Thursday, March 23, 2017
Here are eleven things I’ve learned, witnessed, experienced, and done in my short tenure on the farm:
1. Ride with Caution: Stanford students are extremely bright; however, I’ve found there to be an indirect correlation between intellectual horsepower and bike riding competence which makes riding to class in large groups of people rather treacherous. Ride accordingly. Unfortunately, I (my right wrist) learned this one the hard way.
2. To Be or Not To Be: “Who’s that guy?” A question that Coach Ray often challenges us with in team meetings. “That guy” can be the one who stays late to get in extra work after practice, finds time for additional workouts, or identifies himself as the strongest player on the team. Conversely, he can be the one who never seems to be seen practicing at Siebel (our practice facility) on the weekends, shows up last to every team gathering, or doesn’t respond promptly to important team texts and emails. Whether he is someone you want to be or don’t want to be is indefinite; however, the coaches will certainly be keeping tabs on the matter. You should too.
3. Where’s Waldo?: Being from North Carolina, my favorite thing to do other than play golf is hunt, so naturally there are a few pieces of camouflage clothing that made my college wardrobe. While I typically wear camo with the intention of blending into my environment, I can guarantee you that I do not blend in on Stanford’s campus. Not even in the slightest.
4. Rain Rain Go Away: Have you ever been told that it “doesn’t rain” at Stanford? It’s a lie.
5. Top Courses: By my count we have played 10 top 100 courses in the world depending on which rankings you look at. I have been told before that it typically takes about 5 years to play all 100, so with 10 down in the past six months we seem to be pretty well on pace.
6. Hot Start: Being a freshman, our Scotland trip was my first experience with and introduction to the Stanford Golf Program. Not a bad way to kick off my four years here. We played 10 incredible courses, stayed in amazing places, had a great group of Stanford golf supporters and friends come along with us, and most importantly had an absolute blast. Cheers to Connoisseur Golf for being fantastic trip hosts.
7. Stick to Your Guns: It is wise to take classes in subjects you are familiar with and that won’t be excessively difficult in your first quarter at Stanford. Your GPA, golf game, and self-esteem will thank you. Choose the right ones and fall quarter will be great, choose the wrong ones and you may be in for a ride. There is certainly an academic adjustment period for freshman learning how to operate on a college academic format. Balancing that with trying to get your feet wet as a college golfer can be a formidable challenge if you end up with a surprise class or two that happens to be an excessive workload or just plain hard. Fellow freshman Dakota McNealy and I experienced this in taking Petroleum Engineering and Computer Science, respectively.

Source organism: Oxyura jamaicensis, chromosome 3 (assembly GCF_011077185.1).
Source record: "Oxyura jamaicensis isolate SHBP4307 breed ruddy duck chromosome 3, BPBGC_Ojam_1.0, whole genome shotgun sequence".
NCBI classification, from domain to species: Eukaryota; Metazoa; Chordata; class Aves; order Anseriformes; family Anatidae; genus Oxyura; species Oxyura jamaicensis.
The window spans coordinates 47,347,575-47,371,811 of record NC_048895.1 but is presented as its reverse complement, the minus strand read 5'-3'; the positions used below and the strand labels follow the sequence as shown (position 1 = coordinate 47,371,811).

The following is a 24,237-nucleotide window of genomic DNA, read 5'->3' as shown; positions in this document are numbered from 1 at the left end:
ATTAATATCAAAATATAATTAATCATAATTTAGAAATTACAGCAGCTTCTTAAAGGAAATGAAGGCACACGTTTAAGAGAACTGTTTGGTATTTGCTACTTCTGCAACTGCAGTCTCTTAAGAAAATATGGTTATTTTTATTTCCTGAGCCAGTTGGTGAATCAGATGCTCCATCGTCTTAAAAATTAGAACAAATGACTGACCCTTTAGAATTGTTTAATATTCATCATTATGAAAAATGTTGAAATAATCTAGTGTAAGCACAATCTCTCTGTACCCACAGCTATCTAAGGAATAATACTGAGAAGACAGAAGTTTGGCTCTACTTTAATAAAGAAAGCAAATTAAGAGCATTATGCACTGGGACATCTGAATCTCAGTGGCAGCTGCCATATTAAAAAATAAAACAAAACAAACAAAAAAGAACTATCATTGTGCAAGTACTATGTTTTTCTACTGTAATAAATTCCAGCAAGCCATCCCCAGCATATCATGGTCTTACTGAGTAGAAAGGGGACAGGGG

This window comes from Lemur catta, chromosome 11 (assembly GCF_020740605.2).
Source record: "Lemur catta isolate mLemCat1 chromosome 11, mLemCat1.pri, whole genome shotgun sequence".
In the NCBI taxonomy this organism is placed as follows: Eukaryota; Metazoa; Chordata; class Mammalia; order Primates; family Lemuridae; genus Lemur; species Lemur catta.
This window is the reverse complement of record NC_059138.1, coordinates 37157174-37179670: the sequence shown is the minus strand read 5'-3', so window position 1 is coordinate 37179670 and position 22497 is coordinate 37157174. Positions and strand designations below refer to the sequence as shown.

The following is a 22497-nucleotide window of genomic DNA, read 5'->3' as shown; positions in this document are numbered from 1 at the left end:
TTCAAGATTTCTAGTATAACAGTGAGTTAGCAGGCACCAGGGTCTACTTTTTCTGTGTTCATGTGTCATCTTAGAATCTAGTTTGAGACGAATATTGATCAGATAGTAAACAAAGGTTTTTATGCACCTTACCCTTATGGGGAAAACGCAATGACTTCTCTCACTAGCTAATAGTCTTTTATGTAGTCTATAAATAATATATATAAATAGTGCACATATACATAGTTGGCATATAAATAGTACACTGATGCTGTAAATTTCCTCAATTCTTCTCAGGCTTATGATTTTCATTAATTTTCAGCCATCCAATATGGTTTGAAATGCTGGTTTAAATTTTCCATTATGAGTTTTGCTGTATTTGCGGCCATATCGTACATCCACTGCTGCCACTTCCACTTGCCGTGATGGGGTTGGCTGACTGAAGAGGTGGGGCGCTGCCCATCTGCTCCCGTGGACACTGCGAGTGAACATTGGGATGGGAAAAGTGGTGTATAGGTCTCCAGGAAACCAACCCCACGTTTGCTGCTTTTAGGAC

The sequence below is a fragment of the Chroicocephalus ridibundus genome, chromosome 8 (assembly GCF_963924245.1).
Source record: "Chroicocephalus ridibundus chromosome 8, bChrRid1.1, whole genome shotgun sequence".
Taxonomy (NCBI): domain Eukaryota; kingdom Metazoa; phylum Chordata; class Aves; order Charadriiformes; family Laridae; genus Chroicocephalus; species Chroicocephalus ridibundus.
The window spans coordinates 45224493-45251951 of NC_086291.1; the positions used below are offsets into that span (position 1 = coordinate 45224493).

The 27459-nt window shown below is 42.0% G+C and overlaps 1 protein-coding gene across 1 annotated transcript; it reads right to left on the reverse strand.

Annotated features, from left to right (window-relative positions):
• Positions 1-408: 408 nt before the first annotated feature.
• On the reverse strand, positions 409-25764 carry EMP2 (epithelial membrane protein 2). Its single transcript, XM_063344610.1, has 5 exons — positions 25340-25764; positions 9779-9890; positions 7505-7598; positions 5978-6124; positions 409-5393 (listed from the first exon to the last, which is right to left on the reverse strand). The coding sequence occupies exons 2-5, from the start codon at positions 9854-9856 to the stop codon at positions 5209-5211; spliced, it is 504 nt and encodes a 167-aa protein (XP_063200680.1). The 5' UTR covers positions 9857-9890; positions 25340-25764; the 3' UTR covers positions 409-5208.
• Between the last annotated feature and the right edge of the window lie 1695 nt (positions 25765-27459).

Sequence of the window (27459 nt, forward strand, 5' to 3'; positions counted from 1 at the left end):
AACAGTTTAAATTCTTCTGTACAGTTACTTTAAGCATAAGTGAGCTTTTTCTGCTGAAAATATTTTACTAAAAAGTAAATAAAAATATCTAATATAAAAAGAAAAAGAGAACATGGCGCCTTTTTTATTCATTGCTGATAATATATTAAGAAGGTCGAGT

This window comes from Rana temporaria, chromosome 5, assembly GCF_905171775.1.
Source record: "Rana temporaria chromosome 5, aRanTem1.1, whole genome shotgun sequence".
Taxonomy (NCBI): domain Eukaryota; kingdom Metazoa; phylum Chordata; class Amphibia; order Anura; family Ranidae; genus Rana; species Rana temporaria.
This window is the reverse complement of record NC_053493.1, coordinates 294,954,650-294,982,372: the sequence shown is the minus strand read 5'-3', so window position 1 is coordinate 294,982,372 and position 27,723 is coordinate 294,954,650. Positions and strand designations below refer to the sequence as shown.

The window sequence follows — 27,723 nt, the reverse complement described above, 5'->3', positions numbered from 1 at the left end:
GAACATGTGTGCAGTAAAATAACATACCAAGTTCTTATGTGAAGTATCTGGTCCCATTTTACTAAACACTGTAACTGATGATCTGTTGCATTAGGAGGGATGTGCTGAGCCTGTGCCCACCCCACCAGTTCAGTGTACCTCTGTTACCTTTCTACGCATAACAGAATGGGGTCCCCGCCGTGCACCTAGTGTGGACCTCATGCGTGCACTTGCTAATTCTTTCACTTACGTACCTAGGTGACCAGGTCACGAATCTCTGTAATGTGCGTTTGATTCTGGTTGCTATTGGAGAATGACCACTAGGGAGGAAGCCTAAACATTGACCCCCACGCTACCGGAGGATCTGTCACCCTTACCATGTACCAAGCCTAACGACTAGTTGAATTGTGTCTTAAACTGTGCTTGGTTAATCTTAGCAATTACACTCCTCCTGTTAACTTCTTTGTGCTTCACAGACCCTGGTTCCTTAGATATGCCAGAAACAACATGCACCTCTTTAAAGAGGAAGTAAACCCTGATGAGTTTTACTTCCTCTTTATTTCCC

8. A Who’s Who of Handshakes: One of the things that makes our program so neat is the people that surround it. Whether it be PGA Tour players, notable businessmen, or famous television personalities, always dress appropriately and keep a clean haircut, because you never know who might be hanging around.
9. Come Hungry, Leave Happy: Thanks to a 2014 change in NCAA policy driven by UConn men’s basketball’s Shabazz Napier, we are now allowed to be fed as many snacks as possible. Consequently, the Stanford Varsity Golf Clubhouse is always stocked with all sorts of snacks and drinks to be eaten whenever we need them. As a group of 19-21-year-old college boys, you can imagine that this is a resource that is fully taken advantage of every day. If you ever see a yogurt parfait in the refrigerator don’t be hesitant to act quickly because it won’t be there in 5 minutes.
10. Switch it up: While we have pretty solid dining hall food at Stanford relative to many other colleges, it is, and will always be, college dining hall food. That being said, it is critical to not eat at the same one for every meal. Most of the dining halls have some sort of theme, for example my dining hall, Wilbur, is Asian themed. Stern, just across the street, is Mexican themed, so there are different options. I typically try to never eat at the same one for consecutive meals. There are 7 or 8 of them in total so it is not too hard to keep yourself happy by not eating the same few meals over and over.
11. Four Leaf Clovers, Horseshoes, and the number 7: All things considered, we as Stanford golfers have a pretty incredible college golf experience that is advantageous for nothing but success both on and off the golf course. We are all extremely fortunate to be in the position we are in and have the opportunities we have as Stanford golfers. This is something none of us take for granted and use as daily motivation to work hard to continue to breed the success that this program is built on.
Thank you all for reading and for being supporters of Stanford Men’s Golf.
Go Cardinal, Henry Shimp